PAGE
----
Live streaming platform spreads the love for wedding couples

E-There, a Birmingham-based live streaming service that connects honeymooners with loved ones around the world, said bookings have quadrupled in the past three months, with inquiries from around the world.

The start-up, with which guests can virtually take part in a wedding, had 57,000 spectators from over 124 countries in six months.

The UK wedding industry typically hosts 20 million wedding guests and 252,000 weddings per year, which is worth over £ 10 billion for the UK economy.

The pandemic has shortened dream weddings for couples and has put thousands of wedding venues at risk of being closed.

The E-There HD streaming gives wedding parties access to a customized viewing page where guests can also interact and leave private video messages for the couple.

The concept was developed in 2019 – before the success of Coronavirus – by entrepreneur Mark West, the former European sales director for global leadership trainer Tony Robbins.

Robbins switched to the role of sales director for a restaurant tech start-up, Quandoo. It grew from a handful of restaurant customers to 6,000 in the UK and sold for £ 200 million in three years.

Then he started E-There after a close friend complained that he couldn’t afford a big wedding.

Robbins said, “We crave connection, even more lockdown. I wanted to do something where I can look back and know that I have connected millions of people. I’m actually pretty cheesy – my mission for E-There is to make a million people cry happy tears. The world needs love and celebration more than ever.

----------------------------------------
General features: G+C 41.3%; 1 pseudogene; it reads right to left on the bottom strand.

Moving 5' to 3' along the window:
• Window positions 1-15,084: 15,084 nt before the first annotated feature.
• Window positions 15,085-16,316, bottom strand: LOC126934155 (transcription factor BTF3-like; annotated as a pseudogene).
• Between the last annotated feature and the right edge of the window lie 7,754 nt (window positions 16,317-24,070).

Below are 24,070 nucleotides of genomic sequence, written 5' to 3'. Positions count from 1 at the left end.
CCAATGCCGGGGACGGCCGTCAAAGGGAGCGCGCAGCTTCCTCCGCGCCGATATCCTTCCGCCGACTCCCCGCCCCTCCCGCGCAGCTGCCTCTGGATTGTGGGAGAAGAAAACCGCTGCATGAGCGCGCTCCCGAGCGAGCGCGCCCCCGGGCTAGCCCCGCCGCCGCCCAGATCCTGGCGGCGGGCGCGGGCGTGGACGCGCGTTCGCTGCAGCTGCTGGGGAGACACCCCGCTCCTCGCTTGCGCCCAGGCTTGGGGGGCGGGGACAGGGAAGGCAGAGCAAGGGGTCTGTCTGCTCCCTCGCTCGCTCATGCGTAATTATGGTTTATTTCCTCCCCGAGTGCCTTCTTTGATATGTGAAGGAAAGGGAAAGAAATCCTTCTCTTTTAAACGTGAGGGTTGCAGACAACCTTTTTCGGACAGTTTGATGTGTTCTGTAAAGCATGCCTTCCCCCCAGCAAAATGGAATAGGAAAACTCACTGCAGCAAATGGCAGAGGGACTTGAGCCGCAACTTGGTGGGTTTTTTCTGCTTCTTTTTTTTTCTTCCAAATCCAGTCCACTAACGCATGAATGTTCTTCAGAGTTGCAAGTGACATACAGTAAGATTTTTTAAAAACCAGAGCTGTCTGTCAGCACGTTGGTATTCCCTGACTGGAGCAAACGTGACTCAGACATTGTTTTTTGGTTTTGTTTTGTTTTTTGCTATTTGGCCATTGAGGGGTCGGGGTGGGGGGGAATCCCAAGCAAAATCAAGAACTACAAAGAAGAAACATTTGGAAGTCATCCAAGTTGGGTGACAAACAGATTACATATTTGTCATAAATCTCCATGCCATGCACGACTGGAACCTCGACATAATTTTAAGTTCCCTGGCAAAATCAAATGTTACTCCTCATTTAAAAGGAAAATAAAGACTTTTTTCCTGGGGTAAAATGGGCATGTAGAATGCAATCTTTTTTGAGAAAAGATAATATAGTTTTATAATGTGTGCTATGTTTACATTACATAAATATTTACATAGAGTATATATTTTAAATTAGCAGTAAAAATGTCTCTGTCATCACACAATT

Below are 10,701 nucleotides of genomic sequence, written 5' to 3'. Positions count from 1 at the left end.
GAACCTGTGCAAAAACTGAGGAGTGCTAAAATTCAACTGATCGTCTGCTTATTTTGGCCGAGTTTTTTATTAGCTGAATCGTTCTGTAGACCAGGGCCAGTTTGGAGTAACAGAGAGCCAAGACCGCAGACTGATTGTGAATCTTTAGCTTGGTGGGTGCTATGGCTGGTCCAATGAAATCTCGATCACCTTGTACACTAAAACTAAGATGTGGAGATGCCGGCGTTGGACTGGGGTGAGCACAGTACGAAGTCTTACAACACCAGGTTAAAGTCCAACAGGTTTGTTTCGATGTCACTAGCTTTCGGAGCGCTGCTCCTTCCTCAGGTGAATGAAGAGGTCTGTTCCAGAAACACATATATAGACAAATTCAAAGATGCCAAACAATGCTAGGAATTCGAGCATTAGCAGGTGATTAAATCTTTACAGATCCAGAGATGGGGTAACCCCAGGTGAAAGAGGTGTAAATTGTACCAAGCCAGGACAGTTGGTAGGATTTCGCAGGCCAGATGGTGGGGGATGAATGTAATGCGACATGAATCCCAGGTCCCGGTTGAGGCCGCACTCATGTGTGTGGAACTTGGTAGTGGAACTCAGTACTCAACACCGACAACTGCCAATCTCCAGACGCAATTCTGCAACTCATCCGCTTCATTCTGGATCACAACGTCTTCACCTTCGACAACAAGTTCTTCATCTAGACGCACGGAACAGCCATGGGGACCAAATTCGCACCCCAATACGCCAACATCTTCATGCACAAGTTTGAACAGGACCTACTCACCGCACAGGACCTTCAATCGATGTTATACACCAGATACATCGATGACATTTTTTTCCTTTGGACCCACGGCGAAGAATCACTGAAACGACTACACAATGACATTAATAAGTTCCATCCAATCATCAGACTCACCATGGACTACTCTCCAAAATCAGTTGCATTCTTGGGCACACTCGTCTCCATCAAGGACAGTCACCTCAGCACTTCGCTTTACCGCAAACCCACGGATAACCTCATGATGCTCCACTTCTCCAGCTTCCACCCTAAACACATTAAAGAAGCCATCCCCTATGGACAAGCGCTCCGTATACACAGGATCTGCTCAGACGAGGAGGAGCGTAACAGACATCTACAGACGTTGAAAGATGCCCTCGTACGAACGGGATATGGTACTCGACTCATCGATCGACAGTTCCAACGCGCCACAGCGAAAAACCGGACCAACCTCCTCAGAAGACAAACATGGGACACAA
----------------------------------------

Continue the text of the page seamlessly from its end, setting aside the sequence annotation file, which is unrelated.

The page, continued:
“The pandemic has accelerated innovation. We’ve spent 18 months developing and automating this affordable, high-quality technology so that it can be easily deployed to wedding venues and couples who only need to download an app. It is his time. “

Event venues, including hotels and registry offices, are installing E-There.

It is used at wedding venues such as Bamburgh Castle in Northumberland, the Blackpool Registry Office, Broadoaks Country House and Gwel an Mor in Cornwall.

Most recently, hand-picked hotels have joined the technology.

Francis Watson-Armstrong, owner of one of Britain’s most famous landmarks, Bamburgh Castle in Northumberland, made history when he was the first member of his family to marry Mrs. Claire turned to E-There in a safe Covid-19 ceremony in the 1,400-year-old fortress so that friends and family around the world could join them for the historic event.

He said, “One of the main reasons we decided to continue our wedding and not postpone it was to know that our family and friends around the world can join us via E-There live stream. It made what was already an incredibly special event absolutely magical for everyone.

“We have received exceptional feedback from our guests who have flown to New Zealand, Australia and Spain as well as from Great Britain itself and were unable to come to us due to Covid restrictions. Our virtual guests sent pictures and video messages of them in their most beautiful wedding with screenshots of our ceremony. It was such a happy occasion.

“It is a wonderful service that we will offer couples who want to get married at Bamburgh Castle in the future.”

E-There was launched in the US just before Christmas and has venues in Maryland, Maine, Kentucky, and LA.